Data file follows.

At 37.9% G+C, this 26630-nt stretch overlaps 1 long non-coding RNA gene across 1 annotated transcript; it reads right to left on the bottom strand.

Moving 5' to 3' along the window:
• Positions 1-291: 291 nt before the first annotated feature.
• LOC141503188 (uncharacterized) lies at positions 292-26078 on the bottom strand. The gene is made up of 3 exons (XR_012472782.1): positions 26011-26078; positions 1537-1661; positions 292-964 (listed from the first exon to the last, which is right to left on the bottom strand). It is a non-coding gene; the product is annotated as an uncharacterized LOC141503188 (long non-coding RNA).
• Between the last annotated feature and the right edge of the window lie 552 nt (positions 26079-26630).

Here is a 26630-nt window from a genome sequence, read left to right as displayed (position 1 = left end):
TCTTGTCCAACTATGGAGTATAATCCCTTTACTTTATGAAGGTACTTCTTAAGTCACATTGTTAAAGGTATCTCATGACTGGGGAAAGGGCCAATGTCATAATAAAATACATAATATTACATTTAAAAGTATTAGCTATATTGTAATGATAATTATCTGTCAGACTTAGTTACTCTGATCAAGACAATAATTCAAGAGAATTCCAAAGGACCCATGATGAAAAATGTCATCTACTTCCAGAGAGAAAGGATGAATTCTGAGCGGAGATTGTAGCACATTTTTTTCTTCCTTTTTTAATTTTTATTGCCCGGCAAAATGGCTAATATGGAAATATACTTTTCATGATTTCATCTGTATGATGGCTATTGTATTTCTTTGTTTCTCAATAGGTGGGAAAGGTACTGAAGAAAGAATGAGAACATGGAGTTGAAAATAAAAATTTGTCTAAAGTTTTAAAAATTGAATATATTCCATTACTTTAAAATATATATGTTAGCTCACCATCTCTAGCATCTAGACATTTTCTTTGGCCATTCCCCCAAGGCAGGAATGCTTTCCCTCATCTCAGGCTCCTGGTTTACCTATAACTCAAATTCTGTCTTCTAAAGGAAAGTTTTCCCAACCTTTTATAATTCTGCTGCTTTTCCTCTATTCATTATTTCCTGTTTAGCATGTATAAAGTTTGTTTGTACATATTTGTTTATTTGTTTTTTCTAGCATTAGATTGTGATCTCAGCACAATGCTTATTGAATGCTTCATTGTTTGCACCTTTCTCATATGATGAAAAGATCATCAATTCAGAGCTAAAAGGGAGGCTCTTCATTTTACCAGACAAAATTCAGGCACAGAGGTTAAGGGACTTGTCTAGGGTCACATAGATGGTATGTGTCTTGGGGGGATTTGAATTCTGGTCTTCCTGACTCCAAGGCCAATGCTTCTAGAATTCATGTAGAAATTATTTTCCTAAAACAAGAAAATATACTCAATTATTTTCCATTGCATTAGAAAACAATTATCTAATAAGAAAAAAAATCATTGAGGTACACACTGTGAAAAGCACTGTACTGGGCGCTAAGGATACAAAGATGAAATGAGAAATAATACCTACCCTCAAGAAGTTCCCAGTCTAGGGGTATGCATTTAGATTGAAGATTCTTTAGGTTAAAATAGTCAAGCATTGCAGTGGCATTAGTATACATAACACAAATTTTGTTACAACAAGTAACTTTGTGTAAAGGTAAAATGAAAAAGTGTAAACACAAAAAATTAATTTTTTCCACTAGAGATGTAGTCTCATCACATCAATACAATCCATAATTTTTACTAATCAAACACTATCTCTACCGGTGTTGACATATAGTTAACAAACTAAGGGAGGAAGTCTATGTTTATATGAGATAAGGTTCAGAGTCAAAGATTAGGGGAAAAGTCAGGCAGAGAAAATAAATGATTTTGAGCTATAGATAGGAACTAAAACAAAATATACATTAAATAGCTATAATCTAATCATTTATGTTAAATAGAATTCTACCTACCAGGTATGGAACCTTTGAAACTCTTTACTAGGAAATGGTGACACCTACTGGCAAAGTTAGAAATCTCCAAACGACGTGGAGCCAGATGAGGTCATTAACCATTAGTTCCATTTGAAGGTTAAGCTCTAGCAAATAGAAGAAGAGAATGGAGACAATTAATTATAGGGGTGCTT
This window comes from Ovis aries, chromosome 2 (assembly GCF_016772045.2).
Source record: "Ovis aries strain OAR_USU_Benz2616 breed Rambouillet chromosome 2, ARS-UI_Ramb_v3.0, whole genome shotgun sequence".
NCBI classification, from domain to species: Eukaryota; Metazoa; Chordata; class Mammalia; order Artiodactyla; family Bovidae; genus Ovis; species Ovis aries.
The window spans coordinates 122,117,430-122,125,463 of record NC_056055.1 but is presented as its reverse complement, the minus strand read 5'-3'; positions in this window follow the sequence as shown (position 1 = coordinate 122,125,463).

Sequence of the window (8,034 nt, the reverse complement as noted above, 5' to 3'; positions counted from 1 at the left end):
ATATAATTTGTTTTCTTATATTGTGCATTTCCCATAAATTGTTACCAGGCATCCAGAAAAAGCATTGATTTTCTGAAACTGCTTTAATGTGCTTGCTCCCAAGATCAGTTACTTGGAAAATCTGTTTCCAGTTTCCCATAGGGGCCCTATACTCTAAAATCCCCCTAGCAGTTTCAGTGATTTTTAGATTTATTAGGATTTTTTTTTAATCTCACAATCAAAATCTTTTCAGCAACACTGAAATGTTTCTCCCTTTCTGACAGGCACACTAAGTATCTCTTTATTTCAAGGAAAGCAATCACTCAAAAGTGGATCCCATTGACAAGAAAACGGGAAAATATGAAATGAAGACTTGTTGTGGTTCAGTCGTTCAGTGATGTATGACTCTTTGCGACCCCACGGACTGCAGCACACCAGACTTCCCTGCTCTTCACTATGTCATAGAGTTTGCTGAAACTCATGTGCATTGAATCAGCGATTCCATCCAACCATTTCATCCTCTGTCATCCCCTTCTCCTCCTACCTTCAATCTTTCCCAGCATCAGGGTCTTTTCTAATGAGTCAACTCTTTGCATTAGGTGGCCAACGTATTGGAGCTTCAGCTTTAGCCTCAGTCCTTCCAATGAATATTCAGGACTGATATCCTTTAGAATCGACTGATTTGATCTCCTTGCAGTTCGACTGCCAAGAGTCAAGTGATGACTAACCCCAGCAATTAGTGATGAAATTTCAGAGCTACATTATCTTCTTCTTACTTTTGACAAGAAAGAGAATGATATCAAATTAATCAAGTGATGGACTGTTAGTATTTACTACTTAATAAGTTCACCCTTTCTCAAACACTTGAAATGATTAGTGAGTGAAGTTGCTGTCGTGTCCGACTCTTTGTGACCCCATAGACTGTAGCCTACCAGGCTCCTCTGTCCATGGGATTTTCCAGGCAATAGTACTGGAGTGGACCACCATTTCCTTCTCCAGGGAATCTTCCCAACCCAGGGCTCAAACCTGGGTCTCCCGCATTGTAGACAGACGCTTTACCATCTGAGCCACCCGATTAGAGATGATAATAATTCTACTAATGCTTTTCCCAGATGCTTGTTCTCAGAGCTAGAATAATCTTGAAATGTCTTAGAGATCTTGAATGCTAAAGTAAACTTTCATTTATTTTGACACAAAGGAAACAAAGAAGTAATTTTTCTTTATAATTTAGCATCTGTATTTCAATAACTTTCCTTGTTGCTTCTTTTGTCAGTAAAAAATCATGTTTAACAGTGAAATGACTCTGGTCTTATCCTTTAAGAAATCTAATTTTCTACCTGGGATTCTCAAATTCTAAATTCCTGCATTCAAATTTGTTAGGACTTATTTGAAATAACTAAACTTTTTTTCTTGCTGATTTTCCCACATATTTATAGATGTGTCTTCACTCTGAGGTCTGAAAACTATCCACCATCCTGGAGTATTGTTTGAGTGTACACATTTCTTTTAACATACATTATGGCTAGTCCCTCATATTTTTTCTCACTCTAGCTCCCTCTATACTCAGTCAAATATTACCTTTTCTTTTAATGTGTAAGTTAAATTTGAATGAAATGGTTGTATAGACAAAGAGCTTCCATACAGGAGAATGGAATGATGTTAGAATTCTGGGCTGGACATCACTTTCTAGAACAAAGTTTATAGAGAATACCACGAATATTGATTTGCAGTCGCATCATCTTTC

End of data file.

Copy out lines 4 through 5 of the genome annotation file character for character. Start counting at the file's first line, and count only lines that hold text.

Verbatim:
• LOC141503188 (uncharacterized) lies at positions 292-26078 on the bottom strand. The gene is made up of 3 exons (XR_012472782.1): positions 26011-26078; positions 1537-1661; positions 292-964 (listed from the first exon to the last, which is right to left on the bottom strand). It is a non-coding gene; the product is annotated as an uncharacterized LOC141503188 (long non-coding RNA).
• Between the last annotated feature and the right edge of the window lie 552 nt (positions 26079-26630).